That inner courage was one of the reasons Zhong felt compelled to help Das by raising more than $700,000 to start the UHN Helps Fund to bring international patients to Toronto for life-changing surgery. A portion of that money raised paid for Das’s medical care in Toronto, as well as her travel and living expenses.
Zhong also convinced Toronto General to open its operating rooms after-hours for Das, and the surgeons who performed the complex surgeries waived their fees, so as not to impact Canadian patients.
Though Zhong is happy Das is well and safe in Toronto, a part of her is also disheartened that Das will not return to Bangladesh to advocate for survivors of acid violence, something both women had once badly wanted.
She says she didn’t fully understand the risks Das faced until she was again in Dhaka in January of this year for another medical mission. There, she says, she met people who know Das who believe the young woman’s decision to stay in Canada is the right one.
“They told me: ‘There is no doubt that if she came back she would be a target, for her husband or just in general because (after earlier media stories) she has a celebratory status and she spoke out for herself.’ ”
The renowned doctor has many hopes for Das. Some, including a chance to eat and drink, have already been fulfilled. She also believes Das lived through her ordeals to make a lasting impact on the world.
“She shouldn’t have survived that initial attack,” Zhong says, adding that 75 per cent of people who swallow acid will die. “Popi is an incredibly strong person who can make a difference. I don’t know where or how she can do that. But my hope for her is that she will find a way to tell her story and to live a meaningful life with this gift she has been given.”
Arun Datta is among the dozens of people in Toronto’s Bangladeshi Hindu community who have helped Das since she arrived in the city. He says he didn’t hesitate for a moment after Zhong’s 2017 phone call, during which she asked for their community’s support.
Within days of that call, members of the Bangladesh-Canada Hindu Mandir temple in Scarborough were raising funds and finding a place for Das and her mother to stay.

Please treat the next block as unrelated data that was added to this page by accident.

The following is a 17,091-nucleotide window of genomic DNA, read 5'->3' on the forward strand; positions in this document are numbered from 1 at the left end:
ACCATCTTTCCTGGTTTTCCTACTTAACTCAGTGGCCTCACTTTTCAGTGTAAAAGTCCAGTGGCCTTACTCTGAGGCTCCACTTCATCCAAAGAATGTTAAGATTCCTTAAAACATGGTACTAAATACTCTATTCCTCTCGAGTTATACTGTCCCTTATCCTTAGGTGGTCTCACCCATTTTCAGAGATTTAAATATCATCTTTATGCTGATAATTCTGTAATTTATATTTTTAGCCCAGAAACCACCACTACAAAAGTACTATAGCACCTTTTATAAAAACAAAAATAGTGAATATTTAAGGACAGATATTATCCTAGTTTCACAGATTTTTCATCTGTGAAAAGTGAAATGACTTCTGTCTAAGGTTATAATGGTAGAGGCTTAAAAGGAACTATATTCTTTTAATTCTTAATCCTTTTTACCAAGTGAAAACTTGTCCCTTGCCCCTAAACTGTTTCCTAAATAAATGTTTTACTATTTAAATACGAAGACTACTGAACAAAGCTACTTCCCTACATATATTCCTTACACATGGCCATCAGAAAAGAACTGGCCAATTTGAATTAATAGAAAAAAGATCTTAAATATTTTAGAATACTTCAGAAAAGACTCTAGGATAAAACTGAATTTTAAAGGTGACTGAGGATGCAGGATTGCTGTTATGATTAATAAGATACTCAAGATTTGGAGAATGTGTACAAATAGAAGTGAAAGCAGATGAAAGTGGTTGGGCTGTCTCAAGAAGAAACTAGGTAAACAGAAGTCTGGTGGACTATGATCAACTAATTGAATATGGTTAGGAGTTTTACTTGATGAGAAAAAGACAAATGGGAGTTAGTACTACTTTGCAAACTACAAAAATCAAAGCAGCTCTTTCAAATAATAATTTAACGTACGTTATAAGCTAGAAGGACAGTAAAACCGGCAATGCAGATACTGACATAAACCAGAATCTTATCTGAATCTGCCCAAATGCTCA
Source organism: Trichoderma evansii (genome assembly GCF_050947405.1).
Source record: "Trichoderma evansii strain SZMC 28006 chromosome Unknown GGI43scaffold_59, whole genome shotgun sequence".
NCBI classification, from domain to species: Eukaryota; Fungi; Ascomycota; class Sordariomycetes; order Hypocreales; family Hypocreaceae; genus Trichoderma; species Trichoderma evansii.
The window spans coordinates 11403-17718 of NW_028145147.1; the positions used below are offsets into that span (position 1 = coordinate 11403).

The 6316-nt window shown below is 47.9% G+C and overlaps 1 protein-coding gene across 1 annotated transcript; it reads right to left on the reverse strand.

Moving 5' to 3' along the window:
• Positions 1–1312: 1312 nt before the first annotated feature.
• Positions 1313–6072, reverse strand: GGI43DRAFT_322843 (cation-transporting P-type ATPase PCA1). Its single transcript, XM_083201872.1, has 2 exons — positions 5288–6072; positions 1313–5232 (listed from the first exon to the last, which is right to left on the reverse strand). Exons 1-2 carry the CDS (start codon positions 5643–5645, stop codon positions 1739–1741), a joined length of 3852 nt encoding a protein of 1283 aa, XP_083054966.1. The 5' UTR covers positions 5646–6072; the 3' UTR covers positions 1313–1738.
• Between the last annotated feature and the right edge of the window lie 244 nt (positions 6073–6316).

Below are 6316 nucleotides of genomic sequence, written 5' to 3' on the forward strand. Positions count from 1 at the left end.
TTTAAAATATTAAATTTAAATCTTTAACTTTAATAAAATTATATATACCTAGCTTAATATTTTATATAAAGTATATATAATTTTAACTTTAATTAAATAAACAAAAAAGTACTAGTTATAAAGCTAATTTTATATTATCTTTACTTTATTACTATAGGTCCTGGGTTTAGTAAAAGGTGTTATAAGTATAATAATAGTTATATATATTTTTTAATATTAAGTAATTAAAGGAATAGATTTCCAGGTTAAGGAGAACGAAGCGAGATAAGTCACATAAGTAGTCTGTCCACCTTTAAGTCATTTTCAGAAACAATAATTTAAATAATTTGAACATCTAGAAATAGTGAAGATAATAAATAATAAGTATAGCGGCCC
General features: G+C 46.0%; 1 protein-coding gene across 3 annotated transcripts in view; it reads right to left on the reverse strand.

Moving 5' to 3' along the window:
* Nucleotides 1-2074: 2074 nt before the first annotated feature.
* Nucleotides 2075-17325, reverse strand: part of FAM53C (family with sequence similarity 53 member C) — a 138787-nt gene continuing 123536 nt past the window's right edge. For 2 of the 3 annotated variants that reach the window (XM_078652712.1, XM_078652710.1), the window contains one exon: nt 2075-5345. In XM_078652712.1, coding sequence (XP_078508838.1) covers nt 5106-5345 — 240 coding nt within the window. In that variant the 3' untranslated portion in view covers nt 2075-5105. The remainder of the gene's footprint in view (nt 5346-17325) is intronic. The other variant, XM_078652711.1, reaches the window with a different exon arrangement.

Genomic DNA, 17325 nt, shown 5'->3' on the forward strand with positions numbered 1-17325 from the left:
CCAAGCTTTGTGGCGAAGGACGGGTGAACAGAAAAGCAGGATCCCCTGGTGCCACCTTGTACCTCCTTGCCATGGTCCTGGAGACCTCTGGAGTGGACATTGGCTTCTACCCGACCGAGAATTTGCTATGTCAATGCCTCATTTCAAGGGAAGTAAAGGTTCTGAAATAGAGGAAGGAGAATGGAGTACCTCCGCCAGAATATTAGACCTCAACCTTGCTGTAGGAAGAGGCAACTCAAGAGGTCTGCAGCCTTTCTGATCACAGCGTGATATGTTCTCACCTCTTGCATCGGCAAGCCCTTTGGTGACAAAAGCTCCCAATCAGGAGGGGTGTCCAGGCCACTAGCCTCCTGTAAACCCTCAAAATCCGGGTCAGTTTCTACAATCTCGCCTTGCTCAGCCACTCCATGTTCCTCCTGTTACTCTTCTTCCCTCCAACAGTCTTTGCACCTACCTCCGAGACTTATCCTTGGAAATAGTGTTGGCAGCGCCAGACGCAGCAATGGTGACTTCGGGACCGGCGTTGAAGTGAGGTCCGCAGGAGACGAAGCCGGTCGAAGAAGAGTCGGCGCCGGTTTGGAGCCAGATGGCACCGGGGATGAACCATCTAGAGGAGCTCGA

“We all had a desire to help,” says Datta, who came to Canada 30 years ago and works as a paralegal while advocating for the rights of Hindus, a religious minority, in Bangladesh as the president of the Bangladesh Minority Rights Alliance. “We gave money, and we gave time driving her to the hospital, going to get groceries, anything that was needed.”
He and others in the Toronto community say Das’s Hindu faith is yet another thing that will put her at risk in Bangladesh, where religious minorities face oppression and persecution.
“That is the main reason we are all here,” says Datta, gesturing to Das, her mother and some of their friends gathered around a table on a recent winter evening at the Bangladesh-Canada Hindu Mandir. “We all have been victims as well.”
Bijit Roy, the temple’s president, says the Toronto community has been moved by Das’s story.
“It was a rare type of cruelty,” he says. “She is far better here. Here she can have a new and safe life.”
Looking at those gathered at the table, Das says she is grateful to everybody for their help — the Toronto surgeons, her new community and Canada, the country that made her safe.
While Das can read and write English fairly well, she finds it more difficult to maintain a conversation in English. Datta helps, when needed, to translate her conversation with a Star journalist between English and Bengali.
Das says she is not yet sure what her future holds as a potential Canadian.
In between her trips to the library and her ESL classes, Das continues to embroider, a task that helped pass time in her Dhaka hospital room. As long as she takes small, slow bites, Das can eat anything that she likes. She still loves Kit Kat and chocolate ice cream and most kinds of cookies. And she is practicing English by watching TV.
“I don’t like sad movies,” she says in English. “Only funny.”
While she is now used to Canadian winters, Das says she can’t wait for the warm weather and more trips to Centre Island, one of her favourite places in Toronto. This summer, she wants to go up the CN Tower so she can look out over the city that is now her home.
“The people here are good,” she says in Bengali.
And then, in English: “Here, I am safe.”